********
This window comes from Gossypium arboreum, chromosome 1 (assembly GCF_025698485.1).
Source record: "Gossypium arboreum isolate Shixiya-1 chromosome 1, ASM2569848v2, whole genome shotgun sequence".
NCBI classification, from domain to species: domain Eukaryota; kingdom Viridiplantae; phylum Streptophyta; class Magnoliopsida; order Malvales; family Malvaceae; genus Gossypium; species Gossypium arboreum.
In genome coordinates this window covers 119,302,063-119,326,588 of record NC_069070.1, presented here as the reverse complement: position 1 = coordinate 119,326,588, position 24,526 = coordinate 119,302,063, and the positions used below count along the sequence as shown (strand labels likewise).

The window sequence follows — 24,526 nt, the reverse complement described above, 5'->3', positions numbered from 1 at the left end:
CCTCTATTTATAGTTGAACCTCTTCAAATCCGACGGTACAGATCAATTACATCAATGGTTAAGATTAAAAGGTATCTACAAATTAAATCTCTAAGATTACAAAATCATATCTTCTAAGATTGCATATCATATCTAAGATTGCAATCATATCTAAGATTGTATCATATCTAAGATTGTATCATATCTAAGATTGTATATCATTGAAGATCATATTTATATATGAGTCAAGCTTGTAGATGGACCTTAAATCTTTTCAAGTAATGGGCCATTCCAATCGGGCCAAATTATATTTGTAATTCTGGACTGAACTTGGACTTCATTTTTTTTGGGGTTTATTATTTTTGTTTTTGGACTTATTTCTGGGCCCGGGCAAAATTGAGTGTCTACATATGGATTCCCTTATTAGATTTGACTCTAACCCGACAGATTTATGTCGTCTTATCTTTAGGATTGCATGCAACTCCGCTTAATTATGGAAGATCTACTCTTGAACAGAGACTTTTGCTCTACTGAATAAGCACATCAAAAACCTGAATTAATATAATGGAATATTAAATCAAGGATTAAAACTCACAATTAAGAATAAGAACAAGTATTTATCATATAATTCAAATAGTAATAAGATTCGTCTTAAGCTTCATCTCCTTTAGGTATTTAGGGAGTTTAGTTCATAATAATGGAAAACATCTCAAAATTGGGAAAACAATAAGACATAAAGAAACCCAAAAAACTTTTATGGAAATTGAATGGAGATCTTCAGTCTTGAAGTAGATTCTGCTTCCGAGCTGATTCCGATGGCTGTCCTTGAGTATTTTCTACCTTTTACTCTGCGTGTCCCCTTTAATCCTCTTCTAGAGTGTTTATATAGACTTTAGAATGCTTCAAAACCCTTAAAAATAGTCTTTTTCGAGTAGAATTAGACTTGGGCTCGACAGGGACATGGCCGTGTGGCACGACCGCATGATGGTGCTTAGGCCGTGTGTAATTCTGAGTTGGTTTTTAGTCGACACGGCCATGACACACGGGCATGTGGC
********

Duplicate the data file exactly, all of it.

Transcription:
This window comes from Gossypium arboreum, chromosome 1 (assembly GCF_025698485.1).
Source record: "Gossypium arboreum isolate Shixiya-1 chromosome 1, ASM2569848v2, whole genome shotgun sequence".
NCBI classification, from domain to species: domain Eukaryota; kingdom Viridiplantae; phylum Streptophyta; class Magnoliopsida; order Malvales; family Malvaceae; genus Gossypium; species Gossypium arboreum.
In genome coordinates this window covers 119,302,063-119,326,588 of record NC_069070.1, presented here as the reverse complement: position 1 = coordinate 119,326,588, position 24,526 = coordinate 119,302,063, and the positions used below count along the sequence as shown (strand labels likewise).

The window sequence follows — 24,526 nt, the reverse complement described above, 5'->3', positions numbered from 1 at the left end:
CCTCTATTTATAGTTGAACCTCTTCAAATCCGACGGTACAGATCAATTACATCAATGGTTAAGATTAAAAGGTATCTACAAATTAAATCTCTAAGATTACAAAATCATATCTTCTAAGATTGCATATCATATCTAAGATTGCAATCATATCTAAGATTGTATCATATCTAAGATTGTATCATATCTAAGATTGTATATCATTGAAGATCATATTTATATATGAGTCAAGCTTGTAGATGGACCTTAAATCTTTTCAAGTAATGGGCCATTCCAATCGGGCCAAATTATATTTGTAATTCTGGACTGAACTTGGACTTCATTTTTTTTGGGGTTTATTATTTTTGTTTTTGGACTTATTTCTGGGCCCGGGCAAAATTGAGTGTCTACATATGGATTCCCTTATTAGATTTGACTCTAACCCGACAGATTTATGTCGTCTTATCTTTAGGATTGCATGCAACTCCGCTTAATTATGGAAGATCTACTCTTGAACAGAGACTTTTGCTCTACTGAATAAGCACATCAAAAACCTGAATTAATATAATGGAATATTAAATCAAGGATTAAAACTCACAATTAAGAATAAGAACAAGTATTTATCATATAATTCAAATAGTAATAAGATTCGTCTTAAGCTTCATCTCCTTTAGGTATTTAGGGAGTTTAGTTCATAATAATGGAAAACATCTCAAAATTGGGAAAACAATAAGACATAAAGAAACCCAAAAAACTTTTATGGAAATTGAATGGAGATCTTCAGTCTTGAAGTAGATTCTGCTTCCGAGCTGATTCCGATGGCTGTCCTTGAGTATTTTCTACCTTTTACTCTGCGTGTCCCCTTTAATCCTCTTCTAGAGTGTTTATATAGACTTTAGAATGCTTCAAAACCCTTAAAAATAGTCTTTTTCGAGTAGAATTAGACTTGGGCTCGACAGGGACATGGCCGTGTGGCACGACCGCATGATGGTGCTTAGGCCGTGTGTAATTCTGAGTTGGTTTTTAGTCGACACGGCCATGACACACGGGCATGTGGC